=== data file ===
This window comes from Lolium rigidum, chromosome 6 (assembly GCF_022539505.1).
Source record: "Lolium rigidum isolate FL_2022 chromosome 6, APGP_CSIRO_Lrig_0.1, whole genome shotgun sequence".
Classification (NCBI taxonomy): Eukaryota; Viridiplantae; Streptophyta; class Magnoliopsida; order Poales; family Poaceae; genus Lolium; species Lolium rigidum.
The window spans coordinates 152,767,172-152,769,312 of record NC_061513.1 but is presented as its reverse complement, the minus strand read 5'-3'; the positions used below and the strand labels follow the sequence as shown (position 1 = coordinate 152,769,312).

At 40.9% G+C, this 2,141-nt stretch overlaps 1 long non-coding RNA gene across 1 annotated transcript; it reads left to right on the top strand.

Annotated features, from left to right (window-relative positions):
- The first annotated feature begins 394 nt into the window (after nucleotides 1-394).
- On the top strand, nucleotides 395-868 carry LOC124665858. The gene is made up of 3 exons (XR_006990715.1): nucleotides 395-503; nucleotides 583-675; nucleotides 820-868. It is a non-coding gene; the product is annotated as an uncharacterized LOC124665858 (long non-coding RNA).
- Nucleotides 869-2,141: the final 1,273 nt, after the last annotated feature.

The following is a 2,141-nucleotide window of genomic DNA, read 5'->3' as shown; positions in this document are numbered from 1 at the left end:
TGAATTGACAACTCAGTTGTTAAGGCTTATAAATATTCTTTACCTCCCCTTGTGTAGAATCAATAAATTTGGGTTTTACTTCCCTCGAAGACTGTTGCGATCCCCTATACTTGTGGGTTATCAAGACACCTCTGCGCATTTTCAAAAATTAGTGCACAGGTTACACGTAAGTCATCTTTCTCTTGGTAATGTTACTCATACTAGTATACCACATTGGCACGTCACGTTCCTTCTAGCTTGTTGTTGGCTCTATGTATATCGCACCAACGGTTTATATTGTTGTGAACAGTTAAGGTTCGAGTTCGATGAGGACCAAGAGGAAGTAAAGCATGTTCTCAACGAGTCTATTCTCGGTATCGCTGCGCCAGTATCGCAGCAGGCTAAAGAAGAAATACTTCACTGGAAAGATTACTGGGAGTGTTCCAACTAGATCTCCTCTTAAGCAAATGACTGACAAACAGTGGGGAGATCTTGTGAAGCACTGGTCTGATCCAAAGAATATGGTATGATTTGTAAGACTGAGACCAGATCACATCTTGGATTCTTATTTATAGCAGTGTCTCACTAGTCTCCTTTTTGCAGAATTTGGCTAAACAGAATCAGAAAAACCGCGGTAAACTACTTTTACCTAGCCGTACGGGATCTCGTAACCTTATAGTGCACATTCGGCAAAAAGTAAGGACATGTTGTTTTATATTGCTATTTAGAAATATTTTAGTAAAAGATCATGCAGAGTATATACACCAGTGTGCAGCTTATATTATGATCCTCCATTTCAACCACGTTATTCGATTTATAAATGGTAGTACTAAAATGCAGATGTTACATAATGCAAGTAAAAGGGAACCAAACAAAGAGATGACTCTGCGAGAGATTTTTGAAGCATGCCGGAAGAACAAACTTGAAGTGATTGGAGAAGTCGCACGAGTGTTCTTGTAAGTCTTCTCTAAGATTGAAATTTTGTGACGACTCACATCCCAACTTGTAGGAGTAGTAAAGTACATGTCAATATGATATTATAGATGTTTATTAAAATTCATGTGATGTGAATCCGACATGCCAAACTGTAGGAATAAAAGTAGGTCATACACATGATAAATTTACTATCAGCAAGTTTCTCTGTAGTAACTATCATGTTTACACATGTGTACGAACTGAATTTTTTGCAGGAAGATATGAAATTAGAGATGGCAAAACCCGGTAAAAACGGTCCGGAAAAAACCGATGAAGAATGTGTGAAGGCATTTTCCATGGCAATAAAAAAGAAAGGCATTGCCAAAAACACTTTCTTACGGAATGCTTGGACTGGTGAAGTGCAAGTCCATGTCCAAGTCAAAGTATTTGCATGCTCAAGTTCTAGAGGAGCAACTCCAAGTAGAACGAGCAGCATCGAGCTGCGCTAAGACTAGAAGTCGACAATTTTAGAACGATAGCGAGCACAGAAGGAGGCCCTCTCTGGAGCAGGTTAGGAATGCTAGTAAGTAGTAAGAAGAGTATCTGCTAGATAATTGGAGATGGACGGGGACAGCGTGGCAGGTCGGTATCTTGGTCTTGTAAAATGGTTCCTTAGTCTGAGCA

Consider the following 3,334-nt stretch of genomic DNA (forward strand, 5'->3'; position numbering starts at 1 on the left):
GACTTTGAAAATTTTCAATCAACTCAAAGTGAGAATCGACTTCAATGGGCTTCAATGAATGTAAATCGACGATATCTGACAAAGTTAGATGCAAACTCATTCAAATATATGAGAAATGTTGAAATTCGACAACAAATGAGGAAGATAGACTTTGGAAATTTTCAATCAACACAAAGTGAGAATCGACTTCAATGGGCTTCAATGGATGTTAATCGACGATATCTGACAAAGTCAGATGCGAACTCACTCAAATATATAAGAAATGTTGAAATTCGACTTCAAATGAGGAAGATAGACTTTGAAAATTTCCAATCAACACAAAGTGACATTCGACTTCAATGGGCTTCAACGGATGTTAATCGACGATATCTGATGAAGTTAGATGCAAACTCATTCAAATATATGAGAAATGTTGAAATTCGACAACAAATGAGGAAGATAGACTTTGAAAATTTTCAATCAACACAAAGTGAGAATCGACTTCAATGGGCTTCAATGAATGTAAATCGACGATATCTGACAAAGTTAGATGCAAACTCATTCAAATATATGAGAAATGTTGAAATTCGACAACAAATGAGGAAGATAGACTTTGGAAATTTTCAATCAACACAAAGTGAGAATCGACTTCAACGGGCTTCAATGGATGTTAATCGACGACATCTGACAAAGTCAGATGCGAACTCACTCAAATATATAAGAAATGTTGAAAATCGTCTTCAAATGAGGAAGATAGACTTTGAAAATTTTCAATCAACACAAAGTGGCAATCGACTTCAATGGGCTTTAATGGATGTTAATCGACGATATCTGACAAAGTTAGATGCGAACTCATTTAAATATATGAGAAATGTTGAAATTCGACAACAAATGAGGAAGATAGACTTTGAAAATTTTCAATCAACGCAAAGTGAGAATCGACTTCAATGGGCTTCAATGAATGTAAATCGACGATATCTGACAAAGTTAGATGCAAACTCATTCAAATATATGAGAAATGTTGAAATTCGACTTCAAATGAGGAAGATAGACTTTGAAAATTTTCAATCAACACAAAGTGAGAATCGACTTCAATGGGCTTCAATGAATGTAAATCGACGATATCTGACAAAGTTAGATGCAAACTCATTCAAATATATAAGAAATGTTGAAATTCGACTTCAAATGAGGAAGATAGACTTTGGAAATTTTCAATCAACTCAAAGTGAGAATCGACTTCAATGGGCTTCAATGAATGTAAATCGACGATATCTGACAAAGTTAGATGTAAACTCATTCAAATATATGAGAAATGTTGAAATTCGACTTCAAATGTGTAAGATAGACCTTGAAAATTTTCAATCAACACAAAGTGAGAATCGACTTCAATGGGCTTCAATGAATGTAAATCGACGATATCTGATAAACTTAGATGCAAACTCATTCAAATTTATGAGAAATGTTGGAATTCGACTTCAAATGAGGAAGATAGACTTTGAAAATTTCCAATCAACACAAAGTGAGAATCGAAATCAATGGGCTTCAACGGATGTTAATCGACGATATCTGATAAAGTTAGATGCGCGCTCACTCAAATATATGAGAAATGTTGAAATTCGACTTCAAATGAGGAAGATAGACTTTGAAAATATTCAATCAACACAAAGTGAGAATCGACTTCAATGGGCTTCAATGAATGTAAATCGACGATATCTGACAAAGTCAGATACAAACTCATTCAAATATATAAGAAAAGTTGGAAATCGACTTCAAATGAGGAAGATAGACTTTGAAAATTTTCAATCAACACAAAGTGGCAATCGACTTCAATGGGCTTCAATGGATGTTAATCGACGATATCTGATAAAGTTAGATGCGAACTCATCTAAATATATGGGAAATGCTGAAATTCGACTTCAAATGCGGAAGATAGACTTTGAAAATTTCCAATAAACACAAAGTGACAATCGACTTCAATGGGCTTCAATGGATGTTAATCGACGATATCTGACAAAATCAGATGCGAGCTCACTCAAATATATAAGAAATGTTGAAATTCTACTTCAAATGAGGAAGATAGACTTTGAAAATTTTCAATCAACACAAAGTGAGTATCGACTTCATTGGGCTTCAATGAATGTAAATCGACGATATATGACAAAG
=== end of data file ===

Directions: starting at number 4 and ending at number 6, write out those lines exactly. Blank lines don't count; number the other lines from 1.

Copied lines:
The window spans coordinates 152,767,172-152,769,312 of record NC_061513.1 but is presented as its reverse complement, the minus strand read 5'-3'; the positions used below and the strand labels follow the sequence as shown (position 1 = coordinate 152,769,312).

At 40.9% G+C, this 2,141-nt stretch overlaps 1 long non-coding RNA gene across 1 annotated transcript; it reads left to right on the top strand.

Annotated features, from left to right (window-relative positions):